This is the second time I have had a safety concern with a German car. The first involved our 1994 Audi S4 turbo quattro, by then at least 50,000 miles past its warranty. A connection on the fuel line leaked gasoline on the right front fender inside the engine compartment. The leaking fuel did not drop on the engine or exhaust but puddled on the ground. Owing to the nature of fuel line fixing it required lowering the engine, the tgransmission, the prop shaft and the rear differential, as I recall, to replace the one-piece fuel line at a dizzying price. The Audi dealer went to bat for us and Audi took care of the WHOLE job. THeir "gesture" certainly helped to keep us in the brand. That was our 2d Audi and we got two more after that.

I plan to stop in to the MB dealer's showroom and have a chat with the sales manager.
 
  #5  
Old 06-05-2014, 11:14 PM
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Once the Mercedes is fixed sell it and get a Japanese, US or ??? Car.
 
  #6  
Old 06-06-2014, 04:05 PM
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Well, the car is fixed now. It turns out when the company told me they'd pay for the parts they meant only a new coil spring, not the spring perch and related parts. But now the car has a slight starboard list. The left side of the car (measured in the rear) is 0.75 to 1.0 inches higher than the right. I have the impression that the car is now steering slightly to the right but that may just be a result of the crown on local roads. I was told that the car got a front-end alignment as part of the job. Should I be concerned about the car not being level??

P.S. to Diesel9112: I have no plans for a Japanese or Asian car, although maybe I should make an exception for Volvo.
 
  #7  
Old 06-07-2014, 11:53 PM
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Originally Posted by ForcedInduction View Post
And you will be in exactly the same boat. Even more likely too since strut suspensions common to FWD cars are even more prone to wear/rust and spring/perch failure.

Plus, the Japanese do not have an iron ore industry and thus rely on scrap steel imported to them to make parts. That means you get variable material quality. The Germans have their own iron ore mines and make high quality steel.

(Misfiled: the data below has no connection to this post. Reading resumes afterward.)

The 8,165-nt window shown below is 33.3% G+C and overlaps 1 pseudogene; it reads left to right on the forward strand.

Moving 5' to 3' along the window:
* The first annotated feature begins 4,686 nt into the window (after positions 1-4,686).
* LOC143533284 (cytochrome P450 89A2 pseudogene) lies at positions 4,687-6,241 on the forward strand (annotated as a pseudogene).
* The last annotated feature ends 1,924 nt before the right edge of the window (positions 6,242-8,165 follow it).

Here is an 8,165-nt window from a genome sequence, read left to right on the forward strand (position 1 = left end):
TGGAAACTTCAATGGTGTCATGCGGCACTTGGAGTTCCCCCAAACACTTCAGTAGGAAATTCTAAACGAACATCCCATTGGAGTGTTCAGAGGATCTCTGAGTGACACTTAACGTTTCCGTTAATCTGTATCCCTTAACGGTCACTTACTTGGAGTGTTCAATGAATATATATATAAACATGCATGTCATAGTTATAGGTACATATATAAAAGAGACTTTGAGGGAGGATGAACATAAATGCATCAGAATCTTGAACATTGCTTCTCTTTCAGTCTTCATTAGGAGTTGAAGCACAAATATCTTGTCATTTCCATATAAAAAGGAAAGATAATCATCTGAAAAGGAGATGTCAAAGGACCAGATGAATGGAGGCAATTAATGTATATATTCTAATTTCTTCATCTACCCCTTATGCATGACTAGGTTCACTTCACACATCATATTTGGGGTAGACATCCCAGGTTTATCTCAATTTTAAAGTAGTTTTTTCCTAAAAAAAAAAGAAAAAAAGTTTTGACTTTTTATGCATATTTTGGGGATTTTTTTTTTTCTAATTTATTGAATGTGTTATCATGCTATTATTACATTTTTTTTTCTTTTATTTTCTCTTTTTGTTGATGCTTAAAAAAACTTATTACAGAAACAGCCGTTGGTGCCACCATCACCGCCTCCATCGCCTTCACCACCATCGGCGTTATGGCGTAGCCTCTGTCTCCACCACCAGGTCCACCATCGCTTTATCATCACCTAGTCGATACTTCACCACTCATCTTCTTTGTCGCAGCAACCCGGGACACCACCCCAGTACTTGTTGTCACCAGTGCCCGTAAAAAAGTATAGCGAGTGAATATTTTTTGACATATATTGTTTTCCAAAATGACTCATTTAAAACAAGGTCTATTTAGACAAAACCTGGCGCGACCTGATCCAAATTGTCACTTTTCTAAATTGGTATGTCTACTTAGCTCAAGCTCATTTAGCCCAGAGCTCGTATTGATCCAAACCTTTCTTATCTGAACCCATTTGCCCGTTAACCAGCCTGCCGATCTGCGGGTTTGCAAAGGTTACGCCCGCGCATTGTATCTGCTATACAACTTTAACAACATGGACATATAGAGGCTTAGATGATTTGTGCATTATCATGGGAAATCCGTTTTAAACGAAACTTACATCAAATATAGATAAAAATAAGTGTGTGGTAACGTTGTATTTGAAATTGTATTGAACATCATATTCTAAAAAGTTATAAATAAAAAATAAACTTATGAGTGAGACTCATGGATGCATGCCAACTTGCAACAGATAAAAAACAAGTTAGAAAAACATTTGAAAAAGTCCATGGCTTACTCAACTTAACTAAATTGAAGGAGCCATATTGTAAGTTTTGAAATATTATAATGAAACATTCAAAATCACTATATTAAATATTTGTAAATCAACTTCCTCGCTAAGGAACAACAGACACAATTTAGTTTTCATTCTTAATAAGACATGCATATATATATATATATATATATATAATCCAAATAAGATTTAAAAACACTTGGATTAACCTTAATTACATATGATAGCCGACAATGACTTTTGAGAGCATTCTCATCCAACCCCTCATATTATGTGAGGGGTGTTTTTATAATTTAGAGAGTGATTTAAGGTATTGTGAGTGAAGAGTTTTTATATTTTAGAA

Thats why its very common to see rusted out Toyotas while Mercedes can last 30+ years with basic care. Mercedes only had a rust issue recently because they experimented with water-based paints and it didn't work well. (Obviously any car will rust if its not washed frequently in winter)
Yes, but I figured the expectaitons of quality would be lower and the repairs might even be cheaper.
 
  #8  
Old 06-07-2014, 11:59 PM
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Originally Posted by mcguirejw View Post
Well, the car is fixed now. It turns out when the company told me they'd pay for the parts they meant only a new coil spring, not the spring perch and related parts. But now the car has a slight starboard list. The left side of the car (measured in the rear) is 0.75 to 1.0 inches higher than the right. I have the impression that the car is now steering slightly to the right but that may just be a result of the crown on local roads. I was told that the car got a front-end alignment as part of the job. Should I be concerned about the car not being level??

P.S. to Diesel9112: I have no plans for a Japanese or Asian car, although maybe I should make an exception for Volvo.
I own a 1982 Volvo 244GL Diesel. If the Milage and the Engine matched at 148,000 Miles the Engine was worn out (It is a VW Engine sort of a 6 Cylinder Rabbit Engine). I rebuilt the Block with over sized Pistons (Brazil) and reused the Cylinder Head as is.
Also the

After the Engine Work the Volvo has been less work than the Mercedes has been but that is partly because it is a less complicated Car.
I have no idea how a Newer Volvo compares to a newer Mercedes but rust can get to any Car.
 
  #9  
Old 06-13-2014, 05:27 PM
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I certainly have had to keep after body rusting.